It was truly a sight to behold but sadly it was followed by a harsh reality of Oktoberfest. As I stated earlier, Oktoberfest is not a drunkfest and therefore, unlike my prediction, there are not keg taps at every corner. You don’t just walk in and get handed a stein of beer. Which typing it out sounds ridiculous but looking back, i think part of me believed that was truly what happened. In order to get beer at Oktoberfest, you have to be seated at a table in one of the tents. In order to be seated at one of the tents at Oktoberfest you have reserve a spot. In order to get a reserved spot at Oktoberfest, that reservation needs to be made a year in advance. My friends and I were only able to do this because we happened to be near the area for a work trip and couple pop over just for the very first day. And this was not planned a year in advance so we did not have a table. Which led us to the super harsh reality with our American point of view which was, Its really hard to get beer at Oktoberfest without a table reservation.

That being said one of my buddies made it his mission to get all of us a beer at Oktoberfest. And he did not disappoint. Eventually we were able to find a table at one of the restaurants on the grounds that was full but not completely reserved out. Our group of ten had to start out sitting three by taking over half a booth. then eventually inheriting the entire booth and then doing the same at the adjacent booth. Eventually all of us were happily drinking beer at Oktoberfest.

I was one of the luckily three who took a stake at the tables to get beer first so I was able to get my beer and enjoy it quickly. Sadly this led me to a bit of FOMO after not being able to get a drink in the real tents. I told myself I needed to try again so I went on a lone ranger mission to see if tables were available. I left my buddies behind and lo and behold…nothing. Nothing was available. Despite that I still went walking around the tent to get teh full experience. As I walked in, thousands of people were cheers-ing each other with big grins on their face arm in arm. Simultaneously as if it were a flash mob, everyone began to sing Bruce Channel – Hey Baby. People would stand on their seats and point out strangers and if their gaze was met, the stranger would have to rise, cheers and engage in the chugging competition as thousands of people cheered them on. It wasn’t a race, it felt like a celebration for the two people. They had the privilege of drinking beer and that was good enough to embrace the attention and love of strangers for a good smile and a laugh. It was incredible.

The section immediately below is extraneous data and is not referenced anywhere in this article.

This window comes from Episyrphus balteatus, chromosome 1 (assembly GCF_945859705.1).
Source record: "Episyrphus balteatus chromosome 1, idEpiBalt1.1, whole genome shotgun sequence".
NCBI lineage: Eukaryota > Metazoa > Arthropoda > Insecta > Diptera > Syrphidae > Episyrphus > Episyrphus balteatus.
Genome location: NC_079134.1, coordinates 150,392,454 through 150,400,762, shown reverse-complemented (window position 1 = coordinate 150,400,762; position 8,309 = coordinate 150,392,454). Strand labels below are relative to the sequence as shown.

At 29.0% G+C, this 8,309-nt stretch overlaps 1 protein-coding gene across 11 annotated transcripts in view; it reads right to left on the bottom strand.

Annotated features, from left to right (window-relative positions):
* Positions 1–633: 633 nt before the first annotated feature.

Needless to say this caused me to have a new slightly selfish goal. At least I needed to get a beer at Oktoberfest in this tent. I went looking around and eventually found a waitress who truly took pity on me. I walked up and asked her “Where can I get a beer in here?” She told me “You have to be at a table to get a beer.” Obviously a disappointing answer but I continued forward. “What if you didn’t make a reservation for a table a year in advance?” I ask. She chuckles and looks at me. “Is it just the one beer?” she responds. “Yes ma’am”. “Come with me” she says as she takes me over to the edge of a table. I then wait there and she comes back with a stein full of beer just for me. Needless to say, I saw her at a distance, threw my arms in the air, yelled out “MY SAVIOR!”, and gave her a hug. She laughed at the silly American so desperate for a beer disappeared just as quickly as she entered. I will never forget you. Lowenbrau is now my new favorite German beer.

I took a sip of my beer and proceeded to walk around the tent. I got to experience all of the comradery that comes with Oktoberfest. It was a celebration of beer, but not of beer like in American culture. It wasn’t a celebration of drunkenness, or sex, or living your one and only night tonight. It was a celebration of a drink that was used to bring a country together. To embrace a stranger, a friend, or a lover in this crazy life that we all live. It was about celebrating love. Love for everyone.

I get that the last paragraph might be cheesy for some, but it is truly the difference of what makes Munich Oktoberfest great. But since it it pushing into the time that Fort Worth and essentially anywhere across America will be experiencing their Oktoberfest, its good to share this experience as a challenge. This Oktoberfest, go to the events and have the beer. Not as a snobbery thing or a way to excessively drink. My challenge this Oktoberfest is to go to an event and connect with a stranger. Make a friend. Because from experiencing the real Oktoberfest, that is what the original is all about.